Dems fight for implementation of the 9/11 recommendations
Feb 28,2007 00:00 by Bend_Weekly_News_Sources

WASHINGTON - With America still less safe than it should be five years after 9/11, Senate Homeland Security and Governmental Affairs Committee Chairman Joe Lieberman, Senator Debbie Stabenow, former 9/11 Commissioner Richard Ben-Veniste, Wayne County Sheriff Warren Evans, International Association of Firefighters President Harold Schaitberger, and American Federation of Government Employees President John Gage today joined to call for a change. While President Bush and previous Congresses have chosen to delay solutions, the leaders today signaled their intent to push for the implementation of the recommendations of the bipartisan 9/11 Commission as soon as possible.

Though more than five years have passed since the terrorist attacks, two years since the 9/11 Commission released its landmark report, and over a year since the Bush Administration received D's and F's from the Commission for its implementation of the necessary changes, roughly half of the Commission's recommendations still remain unaddressed or unfinished. For example, mass transit security, equipment and technology interoperability for first responders, border security, airline security, and more are still woefully lacking.

"Every day that we don't act is another day in which we are not as secure here at home as we should be," said Senator Lieberman. "This bill would create an all-hazards strategy to strengthen our homeland security against the threat of terrorist attack but also to be able to prepare for and recover from natural disasters. We've studied. We've reflected. And now, with a real sense of urgency, it is time to act to build a safer and more secure nation for the generations to come."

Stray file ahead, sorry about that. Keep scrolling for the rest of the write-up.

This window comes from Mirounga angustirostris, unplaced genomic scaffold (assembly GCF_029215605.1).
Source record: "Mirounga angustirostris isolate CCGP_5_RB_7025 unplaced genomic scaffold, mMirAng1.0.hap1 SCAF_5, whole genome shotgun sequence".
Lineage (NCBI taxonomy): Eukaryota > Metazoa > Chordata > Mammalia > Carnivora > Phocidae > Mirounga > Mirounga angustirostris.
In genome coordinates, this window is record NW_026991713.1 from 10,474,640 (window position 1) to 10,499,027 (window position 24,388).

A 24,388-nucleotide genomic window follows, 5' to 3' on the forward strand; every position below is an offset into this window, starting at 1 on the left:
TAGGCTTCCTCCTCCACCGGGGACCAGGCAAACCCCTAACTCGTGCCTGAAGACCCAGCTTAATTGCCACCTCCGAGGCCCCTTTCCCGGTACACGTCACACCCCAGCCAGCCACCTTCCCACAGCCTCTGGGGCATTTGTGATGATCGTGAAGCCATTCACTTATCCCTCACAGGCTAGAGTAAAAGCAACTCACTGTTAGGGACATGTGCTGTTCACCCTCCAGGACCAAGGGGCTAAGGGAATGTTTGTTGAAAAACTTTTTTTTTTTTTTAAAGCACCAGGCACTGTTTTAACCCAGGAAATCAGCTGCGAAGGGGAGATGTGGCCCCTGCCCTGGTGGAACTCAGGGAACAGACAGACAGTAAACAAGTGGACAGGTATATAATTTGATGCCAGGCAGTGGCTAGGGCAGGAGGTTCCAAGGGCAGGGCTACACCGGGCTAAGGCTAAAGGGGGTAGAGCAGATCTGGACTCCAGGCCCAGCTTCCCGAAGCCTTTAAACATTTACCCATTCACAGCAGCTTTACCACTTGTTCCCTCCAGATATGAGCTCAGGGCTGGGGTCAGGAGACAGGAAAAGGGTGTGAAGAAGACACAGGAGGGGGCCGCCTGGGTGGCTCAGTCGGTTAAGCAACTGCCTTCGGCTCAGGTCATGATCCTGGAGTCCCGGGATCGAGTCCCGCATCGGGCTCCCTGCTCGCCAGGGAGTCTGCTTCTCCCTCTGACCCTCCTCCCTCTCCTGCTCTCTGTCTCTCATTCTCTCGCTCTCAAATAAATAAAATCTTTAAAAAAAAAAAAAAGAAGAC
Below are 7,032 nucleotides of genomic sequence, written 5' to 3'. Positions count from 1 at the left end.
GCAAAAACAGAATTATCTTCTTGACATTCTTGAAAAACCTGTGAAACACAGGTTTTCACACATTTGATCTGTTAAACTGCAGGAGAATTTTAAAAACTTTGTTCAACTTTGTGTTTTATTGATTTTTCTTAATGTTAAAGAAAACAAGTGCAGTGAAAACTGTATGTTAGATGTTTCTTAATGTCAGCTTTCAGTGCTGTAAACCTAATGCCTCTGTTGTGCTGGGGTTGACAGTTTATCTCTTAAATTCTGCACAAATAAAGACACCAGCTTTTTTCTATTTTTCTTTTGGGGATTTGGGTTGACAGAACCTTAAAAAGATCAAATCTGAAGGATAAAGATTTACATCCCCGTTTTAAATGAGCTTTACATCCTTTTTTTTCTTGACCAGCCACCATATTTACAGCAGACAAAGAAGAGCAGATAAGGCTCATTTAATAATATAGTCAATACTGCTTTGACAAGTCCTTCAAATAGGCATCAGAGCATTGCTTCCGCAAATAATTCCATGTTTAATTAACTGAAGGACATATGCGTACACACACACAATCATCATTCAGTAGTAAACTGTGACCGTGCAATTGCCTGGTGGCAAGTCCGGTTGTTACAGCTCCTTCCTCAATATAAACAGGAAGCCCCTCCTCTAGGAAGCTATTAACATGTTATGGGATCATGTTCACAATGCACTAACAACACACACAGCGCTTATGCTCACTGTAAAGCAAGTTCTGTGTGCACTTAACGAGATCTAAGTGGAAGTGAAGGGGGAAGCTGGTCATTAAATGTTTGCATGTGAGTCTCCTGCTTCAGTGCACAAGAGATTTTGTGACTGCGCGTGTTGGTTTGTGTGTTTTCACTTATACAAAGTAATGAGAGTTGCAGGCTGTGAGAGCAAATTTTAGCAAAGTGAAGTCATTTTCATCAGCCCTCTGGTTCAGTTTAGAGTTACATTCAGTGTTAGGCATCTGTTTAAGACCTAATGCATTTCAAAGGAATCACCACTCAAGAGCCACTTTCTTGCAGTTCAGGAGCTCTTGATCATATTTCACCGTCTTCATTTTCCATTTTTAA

"Because of the communications failures on 9-11, too many police and firefighters ran into the Twin Towers when they should have been running out," Senator Stabenow said. "Over five years after these attacks it is shameful we have made so little progress to solve this problem. The 9-11 Commission has made clear what needs to be done, and I'm proud that this legislation will help to secure the updated, compatible equipment America's first responders need to keep our communities safe and respond to threats."

"The recommendations we made in July 2004 were designed to improve our homeland security and make all of us safer," said 9/11 Commissioner Richard Ben-Veniste. "For too long, action has taken a back seat to rhetoric in Congress. I am pleased to see this Congress taking meaningful action."

"Local police officers and fire fighters are every community's first responders," said Wayne County Sheriff Warren Evans. "In a major border community such as Detroit, with its many critical assets, various agencies need to be able to communicate with each other in an emergency. For that to happen, we need the federal government as an active partner and we need help paying for the equipment we need. This bill is long overdue."